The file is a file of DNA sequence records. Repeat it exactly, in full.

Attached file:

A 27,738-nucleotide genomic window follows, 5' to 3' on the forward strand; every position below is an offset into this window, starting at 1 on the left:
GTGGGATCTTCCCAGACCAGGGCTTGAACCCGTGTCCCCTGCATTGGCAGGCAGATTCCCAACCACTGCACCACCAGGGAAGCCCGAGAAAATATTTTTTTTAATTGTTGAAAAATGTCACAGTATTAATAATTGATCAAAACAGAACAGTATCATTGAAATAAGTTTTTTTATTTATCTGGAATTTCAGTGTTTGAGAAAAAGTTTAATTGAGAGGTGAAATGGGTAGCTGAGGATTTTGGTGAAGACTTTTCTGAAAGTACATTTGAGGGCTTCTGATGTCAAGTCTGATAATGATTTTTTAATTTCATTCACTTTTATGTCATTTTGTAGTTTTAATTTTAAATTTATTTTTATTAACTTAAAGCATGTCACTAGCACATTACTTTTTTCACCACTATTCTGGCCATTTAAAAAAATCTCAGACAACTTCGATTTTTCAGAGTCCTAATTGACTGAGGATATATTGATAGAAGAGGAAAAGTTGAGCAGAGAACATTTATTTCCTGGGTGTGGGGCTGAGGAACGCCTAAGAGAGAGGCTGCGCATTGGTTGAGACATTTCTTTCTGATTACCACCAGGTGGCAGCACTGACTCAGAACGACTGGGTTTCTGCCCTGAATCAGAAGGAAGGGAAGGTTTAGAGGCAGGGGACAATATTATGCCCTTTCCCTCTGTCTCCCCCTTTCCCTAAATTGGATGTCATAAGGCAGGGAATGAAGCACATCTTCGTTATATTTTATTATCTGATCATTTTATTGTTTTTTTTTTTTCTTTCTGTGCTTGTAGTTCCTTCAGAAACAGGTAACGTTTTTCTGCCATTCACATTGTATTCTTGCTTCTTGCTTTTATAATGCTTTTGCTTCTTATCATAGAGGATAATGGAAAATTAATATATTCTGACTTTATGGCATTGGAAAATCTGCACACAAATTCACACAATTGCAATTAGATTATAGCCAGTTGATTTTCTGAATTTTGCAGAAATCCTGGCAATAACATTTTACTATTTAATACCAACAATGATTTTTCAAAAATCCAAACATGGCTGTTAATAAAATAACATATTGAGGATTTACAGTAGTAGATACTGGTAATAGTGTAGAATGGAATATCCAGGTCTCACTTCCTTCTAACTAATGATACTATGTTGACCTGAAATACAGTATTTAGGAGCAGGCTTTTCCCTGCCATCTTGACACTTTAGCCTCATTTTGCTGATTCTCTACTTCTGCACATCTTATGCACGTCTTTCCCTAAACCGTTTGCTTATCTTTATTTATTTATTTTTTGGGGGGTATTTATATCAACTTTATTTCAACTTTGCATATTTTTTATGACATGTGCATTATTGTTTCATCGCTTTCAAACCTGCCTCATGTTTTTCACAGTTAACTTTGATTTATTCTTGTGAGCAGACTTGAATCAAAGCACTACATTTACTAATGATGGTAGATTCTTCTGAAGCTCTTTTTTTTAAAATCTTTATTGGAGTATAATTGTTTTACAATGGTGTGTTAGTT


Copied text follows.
A 27,738-nucleotide genomic window follows, 5' to 3' on the forward strand; every position below is an offset into this window, starting at 1 on the left:
GTGGGATCTTCCCAGACCAGGGCTTGAACCCGTGTCCCCTGCATTGGCAGGCAGATTCCCAACCACTGCACCACCAGGGAAGCCCGAGAAAATATTTTTTTTAATTGTTGAAAAATGTCACAGTATTAATAATTGATCAAAACAGAACAGTATCATTGAAATAAGTTTTTTTATTTATCTGGAATTTCAGTGTTTGAGAAAAAGTTTAATTGAGAGGTGAAATGGGTAGCTGAGGATTTTGGTGAAGACTTTTCTGAAAGTACATTTGAGGGCTTCTGATGTCAAGTCTGATAATGATTTTTTAATTTCATTCACTTTTATGTCATTTTGTAGTTTTAATTTTAAATTTATTTTTATTAACTTAAAGCATGTCACTAGCACATTACTTTTTTCACCACTATTCTGGCCATTTAAAAAAATCTCAGACAACTTCGATTTTTCAGAGTCCTAATTGACTGAGGATATATTGATAGAAGAGGAAAAGTTGAGCAGAGAACATTTATTTCCTGGGTGTGGGGCTGAGGAACGCCTAAGAGAGAGGCTGCGCATTGGTTGAGACATTTCTTTCTGATTACCACCAGGTGGCAGCACTGACTCAGAACGACTGGGTTTCTGCCCTGAATCAGAAGGAAGGGAAGGTTTAGAGGCAGGGGACAATATTATGCCCTTTCCCTCTGTCTCCCCCTTTCCCTAAATTGGATGTCATAAGGCAGGGAATGAAGCACATCTTCGTTATATTTTATTATCTGATCATTTTATTGTTTTTTTTTTTTCTTTCTGTGCTTGTAGTTCCTTCAGAAACAGGTAACGTTTTTCTGCCATTCACATTGTATTCTTGCTTCTTGCTTTTATAATGCTTTTGCTTCTTATCATAGAGGATAATGGAAAATTAATATATTCTGACTTTATGGCATTGGAAAATCTGCACACAAATTCACACAATTGCAATTAGATTATAGCCAGTTGATTTTCTGAATTTTGCAGAAATCCTGGCAATAACATTTTACTATTTAATACCAACAATGATTTTTCAAAAATCCAAACATGGCTGTTAATAAAATAACATATTGAGGATTTACAGTAGTAGATACTGGTAATAGTGTAGAATGGAATATCCAGGTCTCACTTCCTTCTAACTAATGATACTATGTTGACCTGAAATACAGTATTTAGGAGCAGGCTTTTCCCTGCCATCTTGACACTTTAGCCTCATTTTGCTGATTCTCTACTTCTGCACATCTTATGCACGTCTTTCCCTAAACCGTTTGCTTATCTTTATTTATTTATTTTTTGGGGGGTATTTATATCAACTTTATTTCAACTTTGCATATTTTTTATGACATGTGCATTATTGTTTCATCGCTTTCAAACCTGCCTCATGTTTTTCACAGTTAACTTTGATTTATTCTTGTGAGCAGACTTGAATCAAAGCACTACATTTACTAATGATGGTAGATTCTTCTGAAGCTCTTTTTTTTAAAATCTTTATTGGAGTATAATTGTTTTACAATGGTGTGTTAGTT